14 Chilean priests suspended ahead of Pope's meeting with second group of sex abuse victims

The 'El Bosque' church, former parish of Vatican-convicted child abuser Fernando Karadima, is seen during the Vatican's special envoy, Archbishop Charles Scicluna, meetings with victims of sexual abuse, allegedly committed by members of the church in Santiago, Chile February 21, 2018. Picture taken February 21, 2018. | Reuters/Claudio Santana

Catholic church officials in Chile have suspended 14 priests for "improper conduct," as Pope Francis prepares to meet with a second group of sex abuse victims in Rome.

The diocese of Rancagua announced the suspension of the 14 priests after convening a meeting of 68 priests, RTE reported.

The suspension reportedly came after an expose featuring local bishop, Alejandro Goic, who has been accused of repeatedly failing to investigate a case brought forward by a church employee.

Goic, who serves as the head of the Chilean hierarchy's child protection committee, had apologized on Tuesday for not conducting a probe on the report.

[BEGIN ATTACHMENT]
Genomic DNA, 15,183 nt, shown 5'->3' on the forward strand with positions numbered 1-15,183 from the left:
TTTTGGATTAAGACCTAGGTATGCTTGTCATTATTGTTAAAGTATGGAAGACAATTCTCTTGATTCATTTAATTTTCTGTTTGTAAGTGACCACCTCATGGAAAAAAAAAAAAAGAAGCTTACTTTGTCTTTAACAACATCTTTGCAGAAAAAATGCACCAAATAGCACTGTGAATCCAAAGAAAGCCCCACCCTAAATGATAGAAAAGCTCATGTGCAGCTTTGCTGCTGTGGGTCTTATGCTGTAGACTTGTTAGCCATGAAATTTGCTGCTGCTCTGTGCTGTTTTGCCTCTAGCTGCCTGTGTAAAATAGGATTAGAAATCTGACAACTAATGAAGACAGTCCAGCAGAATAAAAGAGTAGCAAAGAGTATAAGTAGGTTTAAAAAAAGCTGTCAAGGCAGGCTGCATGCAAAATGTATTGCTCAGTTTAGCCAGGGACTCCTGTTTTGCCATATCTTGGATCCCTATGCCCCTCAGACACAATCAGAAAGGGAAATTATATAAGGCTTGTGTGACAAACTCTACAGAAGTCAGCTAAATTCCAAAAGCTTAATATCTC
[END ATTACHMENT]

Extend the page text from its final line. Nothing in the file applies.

The 14 priests will remain suspended while they are being investigated. "Precautionary measures have been adopted," Gabriel Becerra, the vicar general of the diocese, told reporters, according to RTE.

The diocese noted that the information related to the suspensions have been forwarded to a state prosecutor's office.

RTE noted that a program aired by Chile's Channel 13 accused the suspended priests — dubbed as "the Family" — of sexually abusing young people, including minors.

The news of the suspension came as the Vatican announced that Francis will be hosting a second group of sex abuse victims.

The pontiff had recently met three victims of Fr. Fernando Karadima, a priest who reportedly committed abuse against boys in Santiago during the 1970s and 1980s.

The second group — comprised of seven priests and two lay people — will be meeting the pope on June 1–3.

"With this new meeting, scheduled a month ago, Pope Francis wants to show his closeness to abused priests, to accompany them in their pain and to listen to their valuable views to improve the current preventive measures and the fight against abuses in the Church," a statement from the Vatican read, as reported by Crux.

"This concludes this first phase of meetings that the Holy Father wanted to have with victims of the abusive system established several decades ago in the aforementioned parish. These priests and lay people represent all the victims of abuses by the clergy in Chile, but it is not ruled out that similar initiatives may occur in the future," it continued.

Some of the priests in the second group have complained about Karadima's abuses of power and conscience.

Karadima has been found guilty of sexually abusing minors by the Vatican in 2011 and was sentenced to a life of penitence and prayer. However, he had managed to avoid conviction in Chilean courts due to the country's statute of limitations.